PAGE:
A proposal from King County would allocate about $180 million to future Safeco Field maintenance, but at least one county councilmember believes that the money should be directed elsewhere.
The Seattle Mariners are making some major long-term plans for Safeco Field. As was announced on Wednesday, the Mariners have agreed to a 25-year lease extension with the Washington State Major League Baseball Stadium Public Facilities District (PFD) that takes effect in 2019. The agreement includes two three-year options that could extend the team’s stay through 2049.
The agreement calls for the Mariners and the PFD to work on future Safeco Field upgrades. The two sides commissioned a study by Populous, which found that $385 million over 25 years will be needed for capital improvements to ballpark infrastructure. Additionally, another $160 million is expected to cover upgrades beyond any infrastructure enhancements.
King County executive Dow Constantine has proposed directing 12 percent of hotel/tax revenues to the PFD. That revenue would be used to help maintain Safeco Field as well as Kent’s ShoWare Arena, with roughly $180 million over time going toward Safeco Field. While it will take time before the proposal goes to a vote, King County councilmember Dave Upthegrove is already voicing his opposition to the plan. His contention is that the money could be directed toward other needs, such as affordable housing. More from The Seattle Times:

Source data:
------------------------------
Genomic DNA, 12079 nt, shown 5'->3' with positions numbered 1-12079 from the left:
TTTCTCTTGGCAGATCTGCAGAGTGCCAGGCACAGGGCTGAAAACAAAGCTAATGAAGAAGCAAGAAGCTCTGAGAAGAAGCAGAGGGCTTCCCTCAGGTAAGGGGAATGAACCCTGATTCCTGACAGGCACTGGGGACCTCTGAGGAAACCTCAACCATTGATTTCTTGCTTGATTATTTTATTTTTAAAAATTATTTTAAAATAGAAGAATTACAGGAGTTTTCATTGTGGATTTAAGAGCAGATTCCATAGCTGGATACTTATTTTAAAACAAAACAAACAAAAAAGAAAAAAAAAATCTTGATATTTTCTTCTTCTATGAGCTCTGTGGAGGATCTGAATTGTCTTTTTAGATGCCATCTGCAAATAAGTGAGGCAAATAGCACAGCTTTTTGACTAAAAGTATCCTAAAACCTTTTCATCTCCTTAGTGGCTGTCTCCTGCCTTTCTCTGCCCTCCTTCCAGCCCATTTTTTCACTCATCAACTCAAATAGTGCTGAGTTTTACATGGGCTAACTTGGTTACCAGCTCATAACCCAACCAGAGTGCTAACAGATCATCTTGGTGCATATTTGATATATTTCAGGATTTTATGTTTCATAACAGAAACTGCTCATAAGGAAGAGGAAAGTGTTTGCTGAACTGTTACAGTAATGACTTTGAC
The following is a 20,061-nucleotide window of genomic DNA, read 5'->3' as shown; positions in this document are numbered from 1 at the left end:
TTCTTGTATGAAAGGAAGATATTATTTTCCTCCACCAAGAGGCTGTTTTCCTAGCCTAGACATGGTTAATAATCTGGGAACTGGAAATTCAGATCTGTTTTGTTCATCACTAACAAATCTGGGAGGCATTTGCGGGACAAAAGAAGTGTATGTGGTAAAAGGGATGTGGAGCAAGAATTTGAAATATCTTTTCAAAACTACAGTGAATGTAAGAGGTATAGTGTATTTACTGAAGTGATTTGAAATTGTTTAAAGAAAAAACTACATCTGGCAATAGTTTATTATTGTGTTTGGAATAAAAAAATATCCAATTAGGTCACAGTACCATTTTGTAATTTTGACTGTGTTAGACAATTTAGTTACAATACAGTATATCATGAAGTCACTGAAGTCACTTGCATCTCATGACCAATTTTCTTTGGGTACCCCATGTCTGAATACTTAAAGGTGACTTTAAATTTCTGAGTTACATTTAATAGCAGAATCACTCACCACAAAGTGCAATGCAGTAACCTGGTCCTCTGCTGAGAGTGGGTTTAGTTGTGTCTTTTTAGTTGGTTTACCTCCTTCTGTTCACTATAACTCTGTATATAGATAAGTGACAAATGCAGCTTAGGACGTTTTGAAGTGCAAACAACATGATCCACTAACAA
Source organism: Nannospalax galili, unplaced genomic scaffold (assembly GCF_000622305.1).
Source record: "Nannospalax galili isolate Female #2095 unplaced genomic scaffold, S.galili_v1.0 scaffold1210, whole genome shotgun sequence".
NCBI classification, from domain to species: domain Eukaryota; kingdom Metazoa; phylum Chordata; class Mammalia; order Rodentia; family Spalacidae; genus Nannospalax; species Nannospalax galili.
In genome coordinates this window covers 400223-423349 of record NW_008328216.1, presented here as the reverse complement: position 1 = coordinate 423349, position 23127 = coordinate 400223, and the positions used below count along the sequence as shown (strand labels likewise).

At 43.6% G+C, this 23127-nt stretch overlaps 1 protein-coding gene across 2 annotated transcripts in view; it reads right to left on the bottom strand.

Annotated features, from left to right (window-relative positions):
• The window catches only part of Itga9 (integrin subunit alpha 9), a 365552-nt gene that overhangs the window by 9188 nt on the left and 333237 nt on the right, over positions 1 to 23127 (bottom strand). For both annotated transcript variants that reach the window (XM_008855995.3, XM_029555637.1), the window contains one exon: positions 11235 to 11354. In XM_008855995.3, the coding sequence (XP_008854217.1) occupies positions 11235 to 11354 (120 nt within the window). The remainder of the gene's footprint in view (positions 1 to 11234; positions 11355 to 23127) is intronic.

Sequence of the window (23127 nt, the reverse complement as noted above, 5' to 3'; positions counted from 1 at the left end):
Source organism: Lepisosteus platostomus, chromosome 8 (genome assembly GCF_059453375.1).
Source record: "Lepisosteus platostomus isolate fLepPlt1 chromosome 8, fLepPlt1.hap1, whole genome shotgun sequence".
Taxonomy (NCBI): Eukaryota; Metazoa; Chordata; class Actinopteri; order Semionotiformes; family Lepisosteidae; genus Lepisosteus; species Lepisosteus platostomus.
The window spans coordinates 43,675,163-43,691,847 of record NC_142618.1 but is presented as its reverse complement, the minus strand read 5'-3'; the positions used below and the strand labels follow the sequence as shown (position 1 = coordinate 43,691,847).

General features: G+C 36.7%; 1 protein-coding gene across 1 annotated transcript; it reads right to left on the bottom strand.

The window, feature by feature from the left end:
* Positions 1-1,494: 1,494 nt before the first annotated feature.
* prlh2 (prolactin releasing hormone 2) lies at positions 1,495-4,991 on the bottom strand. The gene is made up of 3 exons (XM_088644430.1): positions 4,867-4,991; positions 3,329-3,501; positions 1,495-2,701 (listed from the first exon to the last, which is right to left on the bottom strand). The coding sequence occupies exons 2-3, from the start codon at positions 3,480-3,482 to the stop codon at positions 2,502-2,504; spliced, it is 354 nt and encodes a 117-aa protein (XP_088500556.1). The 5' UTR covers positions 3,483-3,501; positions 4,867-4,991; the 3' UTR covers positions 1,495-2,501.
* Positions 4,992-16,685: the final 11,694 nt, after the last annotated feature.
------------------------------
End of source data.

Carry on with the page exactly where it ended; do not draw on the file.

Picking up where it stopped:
About $175 million in admissions and parking taxes collected by the team will also be diverted into the capital expenditures fund. The team will also pay $1.5 million in cost indexed rent totaling $55 million over the life of the lease – at least $10 million of which will be used on Safeco Field improvements.
Upthegrove said the proposal introduced by Constantine’s office Wednesday incorrectly stated that 25 percent of the hotel-motel tax must be spent on tourism.
He said state law requires that at least 37.5 percent of the tax revenue generated must be spent on housing, 37.5 percent on arts and culture and the remainder on tourism. But he added the county could choose to spend the tax revenues on more than the minimum amount for housing that it currently does and less on the tourism – and ballpark – aspect.
“If you take any one funding proposal as a one-off, everything looks good,” he said. “I mean, we all love the Mariners, great. But if you back up and look at it as ‘Here’s how much we have in terms of public money, what are our values and priorities as a region?’ Then, I don’t think that we would reach the same conclusion. Because there is a trade-off…that funding could go to other purposes.”
Hotel/motel tax revenue has been a key source for funding professional sports facilities in King County, and is currently being used to pay off construction debt from CenturyLink Field–home to the NFL’s Seahawks and MLS’s Sounders. However, the last of the debt is slated to be paid off by 2020. Over the course of their new lease agreement, the Mariners are expected to pay $250 million toward ballpark maintenance, plus $120 million toward a capital expenditure fund. The lease agreement, it should be noted, is not contingent upon the allocation of hotel/motel tax money by the county.
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